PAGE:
The seemingly unshakable Matterhorn edifice – one of the highest peaks in the Alps – moves back and forth every two seconds.

This conclusion was reached by researchers led by the Technical University of Munich, who measured the normally imperceptible vibrations of the cult mountain.

The team explains that the movements are stimulated by the Earth’s seismic energy, which stems from oceans, earthquakes, and human activity.

The Matterhorn is located on the border between Switzerland and Italy, its peaks are 4,478 meters above sea level and towering above Zermatt.

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The seemingly unshakable Matterhorn (pictured) – one of the highest peaks in the Alps – moves back and forth every two seconds

This conclusion was reached by researchers led by the Technical University of Munich, who measured the normally imperceptible vibrations of the cult mountain. Pictured: a seismometer installed at the top of the Matterhorn

What is the mother?

The Matterhorn is a mountain located in the Alps on the border between Switzerland and Italy.

It has an elevation of 14,700 feet (4,478 m).

The Matterhorn was first written “Monte Cervin” in 1581, and later also “Monte Silvio” and “Monte Servino”.

The German name “Matterhorn” first appeared in 1682.

An estimated 500 climbers died on the Matterhorn from 1865 through the end of the summer 2011 season.

Every year between 300 and 400 people attempt to climb to the top with a guide; Of these, 20 did not reach the top.

The Matterhorn runs about 3,500 people a year without a guide; About 65 percent return to the road, usually due to a lack of fitness or insufficient head height.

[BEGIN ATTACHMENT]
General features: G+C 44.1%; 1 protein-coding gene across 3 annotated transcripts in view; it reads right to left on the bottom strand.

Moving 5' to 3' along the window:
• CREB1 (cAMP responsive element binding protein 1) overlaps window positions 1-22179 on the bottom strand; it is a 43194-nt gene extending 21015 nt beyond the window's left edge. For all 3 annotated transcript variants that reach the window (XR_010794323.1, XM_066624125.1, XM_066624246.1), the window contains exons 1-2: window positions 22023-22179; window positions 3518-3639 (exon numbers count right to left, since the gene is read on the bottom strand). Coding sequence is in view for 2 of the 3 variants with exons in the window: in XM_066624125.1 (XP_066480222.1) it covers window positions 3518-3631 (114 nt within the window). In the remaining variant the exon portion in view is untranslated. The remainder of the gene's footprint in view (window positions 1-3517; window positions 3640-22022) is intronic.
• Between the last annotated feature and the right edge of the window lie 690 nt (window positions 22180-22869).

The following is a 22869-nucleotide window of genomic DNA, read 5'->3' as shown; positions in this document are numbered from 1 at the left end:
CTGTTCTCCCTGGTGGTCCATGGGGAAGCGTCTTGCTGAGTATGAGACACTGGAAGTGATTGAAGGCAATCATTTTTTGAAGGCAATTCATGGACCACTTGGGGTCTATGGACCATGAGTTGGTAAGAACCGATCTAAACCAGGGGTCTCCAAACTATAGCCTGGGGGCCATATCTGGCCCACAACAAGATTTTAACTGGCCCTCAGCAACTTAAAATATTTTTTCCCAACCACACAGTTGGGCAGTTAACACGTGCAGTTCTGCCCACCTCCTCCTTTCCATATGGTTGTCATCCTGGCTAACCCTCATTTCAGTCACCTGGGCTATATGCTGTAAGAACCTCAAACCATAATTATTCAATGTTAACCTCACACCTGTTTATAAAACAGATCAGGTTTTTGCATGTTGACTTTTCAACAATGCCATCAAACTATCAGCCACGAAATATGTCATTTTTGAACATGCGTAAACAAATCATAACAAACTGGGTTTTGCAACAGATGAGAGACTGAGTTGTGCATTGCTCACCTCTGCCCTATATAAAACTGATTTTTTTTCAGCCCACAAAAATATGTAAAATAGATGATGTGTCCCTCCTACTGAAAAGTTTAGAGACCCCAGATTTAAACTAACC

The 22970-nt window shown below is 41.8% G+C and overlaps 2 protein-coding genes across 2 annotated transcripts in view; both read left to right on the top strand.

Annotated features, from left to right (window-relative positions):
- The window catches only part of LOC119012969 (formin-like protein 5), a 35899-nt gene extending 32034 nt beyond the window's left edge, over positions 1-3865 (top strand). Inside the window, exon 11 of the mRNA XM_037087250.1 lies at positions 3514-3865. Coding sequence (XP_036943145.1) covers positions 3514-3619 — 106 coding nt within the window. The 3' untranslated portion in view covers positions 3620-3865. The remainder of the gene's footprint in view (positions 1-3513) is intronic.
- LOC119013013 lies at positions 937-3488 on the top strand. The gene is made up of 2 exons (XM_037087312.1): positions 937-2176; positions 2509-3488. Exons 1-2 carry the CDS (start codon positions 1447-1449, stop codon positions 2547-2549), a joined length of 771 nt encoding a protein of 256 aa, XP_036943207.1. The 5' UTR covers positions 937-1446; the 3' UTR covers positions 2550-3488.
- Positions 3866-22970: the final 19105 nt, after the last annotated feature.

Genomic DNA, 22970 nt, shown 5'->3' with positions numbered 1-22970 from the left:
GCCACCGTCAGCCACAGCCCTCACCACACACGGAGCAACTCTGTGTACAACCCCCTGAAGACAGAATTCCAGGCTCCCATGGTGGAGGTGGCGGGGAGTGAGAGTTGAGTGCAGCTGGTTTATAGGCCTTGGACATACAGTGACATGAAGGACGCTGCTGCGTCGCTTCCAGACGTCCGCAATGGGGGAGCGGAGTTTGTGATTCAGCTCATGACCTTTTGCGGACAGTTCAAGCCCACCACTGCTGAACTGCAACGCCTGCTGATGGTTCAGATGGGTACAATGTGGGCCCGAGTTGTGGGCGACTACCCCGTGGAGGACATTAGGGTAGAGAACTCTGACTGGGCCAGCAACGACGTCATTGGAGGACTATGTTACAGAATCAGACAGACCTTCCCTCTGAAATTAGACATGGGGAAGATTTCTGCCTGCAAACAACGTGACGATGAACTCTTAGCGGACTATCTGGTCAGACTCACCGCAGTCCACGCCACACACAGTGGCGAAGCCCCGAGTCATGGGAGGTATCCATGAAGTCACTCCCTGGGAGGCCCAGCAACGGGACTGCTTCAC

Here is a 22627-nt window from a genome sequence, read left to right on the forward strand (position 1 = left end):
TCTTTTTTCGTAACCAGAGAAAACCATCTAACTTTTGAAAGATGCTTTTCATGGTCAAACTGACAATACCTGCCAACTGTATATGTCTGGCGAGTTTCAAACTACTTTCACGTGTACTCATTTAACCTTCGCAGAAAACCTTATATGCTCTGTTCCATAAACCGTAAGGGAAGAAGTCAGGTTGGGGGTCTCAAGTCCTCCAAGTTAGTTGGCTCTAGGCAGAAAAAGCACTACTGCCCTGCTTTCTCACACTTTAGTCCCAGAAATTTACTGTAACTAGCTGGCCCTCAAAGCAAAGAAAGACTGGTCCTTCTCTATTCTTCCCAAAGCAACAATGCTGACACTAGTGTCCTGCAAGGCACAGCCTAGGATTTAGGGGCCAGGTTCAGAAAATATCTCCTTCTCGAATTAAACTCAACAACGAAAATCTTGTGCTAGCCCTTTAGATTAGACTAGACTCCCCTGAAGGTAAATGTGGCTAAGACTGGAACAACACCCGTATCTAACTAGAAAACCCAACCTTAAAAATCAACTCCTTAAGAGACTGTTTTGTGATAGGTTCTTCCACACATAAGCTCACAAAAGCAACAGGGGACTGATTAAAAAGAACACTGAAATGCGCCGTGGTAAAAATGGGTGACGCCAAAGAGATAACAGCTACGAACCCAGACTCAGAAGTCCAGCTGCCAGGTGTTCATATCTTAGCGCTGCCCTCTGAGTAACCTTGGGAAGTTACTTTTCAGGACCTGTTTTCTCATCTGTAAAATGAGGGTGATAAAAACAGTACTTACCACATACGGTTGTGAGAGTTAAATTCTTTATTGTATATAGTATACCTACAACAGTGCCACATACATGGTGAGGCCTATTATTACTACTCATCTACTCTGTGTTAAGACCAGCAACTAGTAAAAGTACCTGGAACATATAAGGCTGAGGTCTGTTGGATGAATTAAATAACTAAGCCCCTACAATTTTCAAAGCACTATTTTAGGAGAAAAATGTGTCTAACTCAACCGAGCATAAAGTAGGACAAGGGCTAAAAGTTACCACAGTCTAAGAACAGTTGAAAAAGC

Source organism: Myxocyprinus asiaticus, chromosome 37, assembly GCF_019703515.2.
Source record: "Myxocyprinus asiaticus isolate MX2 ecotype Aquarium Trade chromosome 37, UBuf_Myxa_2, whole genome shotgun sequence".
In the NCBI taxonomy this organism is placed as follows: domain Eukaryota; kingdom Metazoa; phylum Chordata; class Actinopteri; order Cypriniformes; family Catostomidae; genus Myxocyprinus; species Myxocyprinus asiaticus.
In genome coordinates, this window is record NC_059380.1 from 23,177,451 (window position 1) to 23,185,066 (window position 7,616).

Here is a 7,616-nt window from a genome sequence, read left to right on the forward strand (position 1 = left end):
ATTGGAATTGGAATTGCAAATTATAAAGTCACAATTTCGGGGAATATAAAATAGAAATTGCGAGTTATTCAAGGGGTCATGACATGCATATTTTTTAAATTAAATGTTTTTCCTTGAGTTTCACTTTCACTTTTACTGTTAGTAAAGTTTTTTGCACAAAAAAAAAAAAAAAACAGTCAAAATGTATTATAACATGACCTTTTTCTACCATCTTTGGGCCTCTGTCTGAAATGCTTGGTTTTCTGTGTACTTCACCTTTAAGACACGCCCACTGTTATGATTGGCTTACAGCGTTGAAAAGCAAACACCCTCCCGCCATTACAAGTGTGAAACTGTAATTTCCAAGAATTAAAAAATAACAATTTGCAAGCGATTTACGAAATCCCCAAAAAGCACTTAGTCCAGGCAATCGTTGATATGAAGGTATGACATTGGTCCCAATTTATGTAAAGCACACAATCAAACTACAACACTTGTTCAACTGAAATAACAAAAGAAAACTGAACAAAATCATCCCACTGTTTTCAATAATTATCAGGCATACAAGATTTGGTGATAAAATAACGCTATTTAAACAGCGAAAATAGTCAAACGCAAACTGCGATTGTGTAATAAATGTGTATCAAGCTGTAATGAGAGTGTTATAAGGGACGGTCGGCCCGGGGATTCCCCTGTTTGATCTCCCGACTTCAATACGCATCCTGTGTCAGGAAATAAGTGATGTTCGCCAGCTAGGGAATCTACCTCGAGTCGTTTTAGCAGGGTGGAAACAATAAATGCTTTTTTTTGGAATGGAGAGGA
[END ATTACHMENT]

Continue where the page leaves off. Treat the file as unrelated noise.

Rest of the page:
From tuning forks to bridges, all things vibrate, resulting in a so-called natural frequency that depends on its geometry and physical properties.

“We wanted to see if such resonant vibrations could also be detected on a mountain as large as the Matterhorn,” said paper and earth author Samuel Weber, who conducted the research while residing at the Technical University of Munich.

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To find out, Dr. Weber and his colleagues installed several seismographs on the Matterhorn, the highest of which was just below the summit at 14,665 feet (4,470 meters) above sea level.

Another was placed on the site of Camp Solvay – an emergency shelter in Hornlegrat, the northeastern ridge of the Matterhorn, which dates back to 1917 – and a measuring station at the foot of the mountain served as a reference point.

Each sensor in the measurement network is configured to automatically send its records of all movements to the Swiss Seismology Service.

By analyzing the seismometer readings, the scientists were able to get the frequency and echo of the mountain’s echo.

They found that the Matterhorn oscillates between north and south at 0.42 Hz and east and west with a similar frequency.

By speeding up the measured vibrations by 80 times, the team was able to make the surrounding Matterhorn’s vibrations audible to the human ear – as shown in the video below. (Headphones are recommended for very low frequency sounds.)

On average, the Matterhorn’s motions were small, ranging from nanometers to micrometers, but at the top it was found to be up to 14 times stronger than those recorded at the foot of the mountain.

The team explained that this is because the summit can move more freely, while the slope of the mountain is stable, just as the top of the tree sways more in the wind.

They added that the team also found that the increase in ground motion over the Matterhorn was also transmitted to seismicity, a fact that could have important implications for slope stability even in the event of strong earthquakes.